Following Falkirk

The Victorian-style architecture of the Falkirk Cultural Center, complete with sweeping staircases and glittering chandeliers, brings to mind quaint days spent strolling the grounds in the bonnets and corsets of 127 years ago.  Nowadays, however, you are more likely to stumble upon a debate practice or poetry slam in the grand ballroom of this historic establishment.

Built in 1888, this San Rafael gem housed Ella Nichols Park. At the age of 33, Ella married her childhood friend’s 58-year old father. Unfortunately, her husband died within a year after they married, leaving Ella enough money to build her dream mansion on an 11-acre piece of land on Mission Avenue.

After Ella’s death in 1906, owner of the Dollar Steamship Company Robert Dollar bought the property. Dollar gained fame and adoration through his financial support for civic purposes in San Rafael and his round-the-world cargo and passenger service. The estate was later named Falkirk in honor of Dollar’s birthplace: Falkirk, Scotland. Interestingly enough, San Rafael and Falkirk became sister cities in 1988.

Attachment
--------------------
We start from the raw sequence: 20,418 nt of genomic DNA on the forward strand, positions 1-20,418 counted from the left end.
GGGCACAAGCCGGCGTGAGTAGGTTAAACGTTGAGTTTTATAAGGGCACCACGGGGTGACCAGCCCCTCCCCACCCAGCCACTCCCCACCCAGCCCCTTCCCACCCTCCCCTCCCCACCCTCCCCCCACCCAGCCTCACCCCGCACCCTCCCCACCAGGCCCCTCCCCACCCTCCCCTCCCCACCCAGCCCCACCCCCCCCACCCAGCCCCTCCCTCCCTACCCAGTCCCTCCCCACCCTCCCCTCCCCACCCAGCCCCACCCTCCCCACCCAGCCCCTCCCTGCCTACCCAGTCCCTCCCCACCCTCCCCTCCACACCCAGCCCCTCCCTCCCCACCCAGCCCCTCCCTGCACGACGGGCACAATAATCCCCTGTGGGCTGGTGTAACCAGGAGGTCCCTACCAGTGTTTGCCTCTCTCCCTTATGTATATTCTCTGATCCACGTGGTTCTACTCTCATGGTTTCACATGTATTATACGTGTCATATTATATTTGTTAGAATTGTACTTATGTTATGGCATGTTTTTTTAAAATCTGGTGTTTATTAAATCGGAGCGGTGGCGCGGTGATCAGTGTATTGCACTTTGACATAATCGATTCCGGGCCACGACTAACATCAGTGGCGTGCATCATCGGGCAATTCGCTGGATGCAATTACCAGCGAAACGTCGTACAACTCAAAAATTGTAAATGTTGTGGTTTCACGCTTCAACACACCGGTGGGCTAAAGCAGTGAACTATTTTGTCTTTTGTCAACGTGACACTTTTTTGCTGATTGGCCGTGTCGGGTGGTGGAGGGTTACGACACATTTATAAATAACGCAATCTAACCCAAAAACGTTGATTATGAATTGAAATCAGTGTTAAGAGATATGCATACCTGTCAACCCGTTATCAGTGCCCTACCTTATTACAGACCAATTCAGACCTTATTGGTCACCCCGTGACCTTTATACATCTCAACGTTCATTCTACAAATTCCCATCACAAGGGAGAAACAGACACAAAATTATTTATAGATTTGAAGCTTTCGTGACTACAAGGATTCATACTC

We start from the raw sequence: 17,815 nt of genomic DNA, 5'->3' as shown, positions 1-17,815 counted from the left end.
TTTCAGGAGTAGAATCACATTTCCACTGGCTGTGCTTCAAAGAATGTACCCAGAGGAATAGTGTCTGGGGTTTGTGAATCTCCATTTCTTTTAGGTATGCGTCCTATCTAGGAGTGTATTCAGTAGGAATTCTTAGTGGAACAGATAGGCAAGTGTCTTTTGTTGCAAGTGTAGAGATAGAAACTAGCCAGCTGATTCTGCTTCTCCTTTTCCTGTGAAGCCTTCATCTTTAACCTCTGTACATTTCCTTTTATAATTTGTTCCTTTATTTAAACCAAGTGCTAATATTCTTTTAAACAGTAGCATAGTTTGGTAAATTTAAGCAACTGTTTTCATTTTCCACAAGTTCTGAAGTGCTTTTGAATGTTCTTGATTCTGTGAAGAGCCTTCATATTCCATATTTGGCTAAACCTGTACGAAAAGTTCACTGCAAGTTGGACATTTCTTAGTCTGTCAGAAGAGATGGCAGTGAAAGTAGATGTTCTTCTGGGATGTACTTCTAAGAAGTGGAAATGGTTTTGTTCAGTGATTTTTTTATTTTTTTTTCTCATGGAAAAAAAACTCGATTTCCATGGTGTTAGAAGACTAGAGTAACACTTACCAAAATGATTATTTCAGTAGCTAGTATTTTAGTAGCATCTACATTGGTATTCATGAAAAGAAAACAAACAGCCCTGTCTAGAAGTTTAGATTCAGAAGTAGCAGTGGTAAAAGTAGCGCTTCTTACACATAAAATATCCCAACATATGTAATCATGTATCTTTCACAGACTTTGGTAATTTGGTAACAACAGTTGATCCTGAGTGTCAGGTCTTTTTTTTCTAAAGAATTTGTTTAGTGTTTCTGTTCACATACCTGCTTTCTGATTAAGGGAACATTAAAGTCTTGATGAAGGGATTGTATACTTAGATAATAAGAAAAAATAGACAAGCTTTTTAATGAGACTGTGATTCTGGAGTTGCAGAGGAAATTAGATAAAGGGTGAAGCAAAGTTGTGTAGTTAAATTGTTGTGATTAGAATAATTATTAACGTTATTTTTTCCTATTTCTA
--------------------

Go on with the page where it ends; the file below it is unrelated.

To prevent its destruction, San Rafael residents bought Falkirk in 1974 and ensured its safety as part of the National Register of Historic Places. Due to the passage of Proposition 13 in 1978, however, this taxation was nulled.  The city currently manages to keep Falkirk by renting it out for weddings, meetings, private parties and other events.

A few highlights among the many events and organizations currently held at Falkirk include the Marin Master Gardeners, the Marin Poetry Center, Toastmasters, the Youth Bay Debate Club and Camp Lemonade for Kids.

This story was originally published in the February issue of 2006